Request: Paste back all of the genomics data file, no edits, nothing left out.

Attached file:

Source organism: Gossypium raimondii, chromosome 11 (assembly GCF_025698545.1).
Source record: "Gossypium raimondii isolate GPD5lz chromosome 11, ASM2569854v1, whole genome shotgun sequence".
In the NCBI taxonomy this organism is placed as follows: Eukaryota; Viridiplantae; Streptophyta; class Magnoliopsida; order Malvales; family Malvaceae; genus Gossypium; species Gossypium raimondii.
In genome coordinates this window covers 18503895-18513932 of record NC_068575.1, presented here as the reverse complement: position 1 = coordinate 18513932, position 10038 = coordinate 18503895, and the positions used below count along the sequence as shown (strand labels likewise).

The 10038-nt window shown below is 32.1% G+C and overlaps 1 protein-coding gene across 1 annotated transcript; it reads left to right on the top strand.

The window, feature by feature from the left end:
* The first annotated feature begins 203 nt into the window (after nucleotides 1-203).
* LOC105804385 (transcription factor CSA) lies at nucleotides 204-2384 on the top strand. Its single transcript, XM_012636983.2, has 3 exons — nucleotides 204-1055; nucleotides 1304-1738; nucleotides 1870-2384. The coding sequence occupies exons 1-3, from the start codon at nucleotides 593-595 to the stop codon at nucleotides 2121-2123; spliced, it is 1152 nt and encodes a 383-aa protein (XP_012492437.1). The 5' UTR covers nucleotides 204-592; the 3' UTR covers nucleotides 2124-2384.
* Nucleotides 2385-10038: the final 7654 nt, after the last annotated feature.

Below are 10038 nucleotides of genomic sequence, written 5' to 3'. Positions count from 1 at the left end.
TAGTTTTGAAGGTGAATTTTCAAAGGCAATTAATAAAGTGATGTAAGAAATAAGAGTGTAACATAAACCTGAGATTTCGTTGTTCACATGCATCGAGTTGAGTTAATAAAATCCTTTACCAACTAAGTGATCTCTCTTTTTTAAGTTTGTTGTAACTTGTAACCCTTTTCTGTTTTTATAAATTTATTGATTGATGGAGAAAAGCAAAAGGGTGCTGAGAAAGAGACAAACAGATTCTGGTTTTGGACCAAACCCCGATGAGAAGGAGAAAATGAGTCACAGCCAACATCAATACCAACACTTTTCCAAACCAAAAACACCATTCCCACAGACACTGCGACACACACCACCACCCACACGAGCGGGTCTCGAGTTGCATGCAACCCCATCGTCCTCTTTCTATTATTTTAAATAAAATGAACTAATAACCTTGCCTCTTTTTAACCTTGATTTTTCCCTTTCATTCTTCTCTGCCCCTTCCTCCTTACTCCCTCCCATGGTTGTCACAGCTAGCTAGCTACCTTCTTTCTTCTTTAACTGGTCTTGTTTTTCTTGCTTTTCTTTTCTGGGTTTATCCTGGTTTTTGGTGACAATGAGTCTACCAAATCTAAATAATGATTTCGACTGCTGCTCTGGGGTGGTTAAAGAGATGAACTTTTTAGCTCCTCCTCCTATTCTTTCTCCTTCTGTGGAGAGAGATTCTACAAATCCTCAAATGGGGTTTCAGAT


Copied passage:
Source organism: Gossypium raimondii, chromosome 11 (assembly GCF_025698545.1).
Source record: "Gossypium raimondii isolate GPD5lz chromosome 11, ASM2569854v1, whole genome shotgun sequence".
In the NCBI taxonomy this organism is placed as follows: Eukaryota; Viridiplantae; Streptophyta; class Magnoliopsida; order Malvales; family Malvaceae; genus Gossypium; species Gossypium raimondii.
In genome coordinates this window covers 18503895-18513932 of record NC_068575.1, presented here as the reverse complement: position 1 = coordinate 18513932, position 10038 = coordinate 18503895, and the positions used below count along the sequence as shown (strand labels likewise).

The 10038-nt window shown below is 32.1% G+C and overlaps 1 protein-coding gene across 1 annotated transcript; it reads left to right on the top strand.

The window, feature by feature from the left end:
* The first annotated feature begins 203 nt into the window (after nucleotides 1-203).
* LOC105804385 (transcription factor CSA) lies at nucleotides 204-2384 on the top strand. Its single transcript, XM_012636983.2, has 3 exons — nucleotides 204-1055; nucleotides 1304-1738; nucleotides 1870-2384. The coding sequence occupies exons 1-3, from the start codon at nucleotides 593-595 to the stop codon at nucleotides 2121-2123; spliced, it is 1152 nt and encodes a 383-aa protein (XP_012492437.1). The 5' UTR covers nucleotides 204-592; the 3' UTR covers nucleotides 2124-2384.
* Nucleotides 2385-10038: the final 7654 nt, after the last annotated feature.

Below are 10038 nucleotides of genomic sequence, written 5' to 3'. Positions count from 1 at the left end.
TAGTTTTGAAGGTGAATTTTCAAAGGCAATTAATAAAGTGATGTAAGAAATAAGAGTGTAACATAAACCTGAGATTTCGTTGTTCACATGCATCGAGTTGAGTTAATAAAATCCTTTACCAACTAAGTGATCTCTCTTTTTTAAGTTTGTTGTAACTTGTAACCCTTTTCTGTTTTTATAAATTTATTGATTGATGGAGAAAAGCAAAAGGGTGCTGAGAAAGAGACAAACAGATTCTGGTTTTGGACCAAACCCCGATGAGAAGGAGAAAATGAGTCACAGCCAACATCAATACCAACACTTTTCCAAACCAAAAACACCATTCCCACAGACACTGCGACACACACCACCACCCACACGAGCGGGTCTCGAGTTGCATGCAACCCCATCGTCCTCTTTCTATTATTTTAAATAAAATGAACTAATAACCTTGCCTCTTTTTAACCTTGATTTTTCCCTTTCATTCTTCTCTGCCCCTTCCTCCTTACTCCCTCCCATGGTTGTCACAGCTAGCTAGCTACCTTCTTTCTTCTTTAACTGGTCTTGTTTTTCTTGCTTTTCTTTTCTGGGTTTATCCTGGTTTTTGGTGACAATGAGTCTACCAAATCTAAATAATGATTTCGACTGCTGCTCTGGGGTGGTTAAAGAGATGAACTTTTTAGCTCCTCCTCCTATTCTTTCTCCTTCTGTGGAGAGAGATTCTACAAATCCTCAAATGGGGTTTCAGAT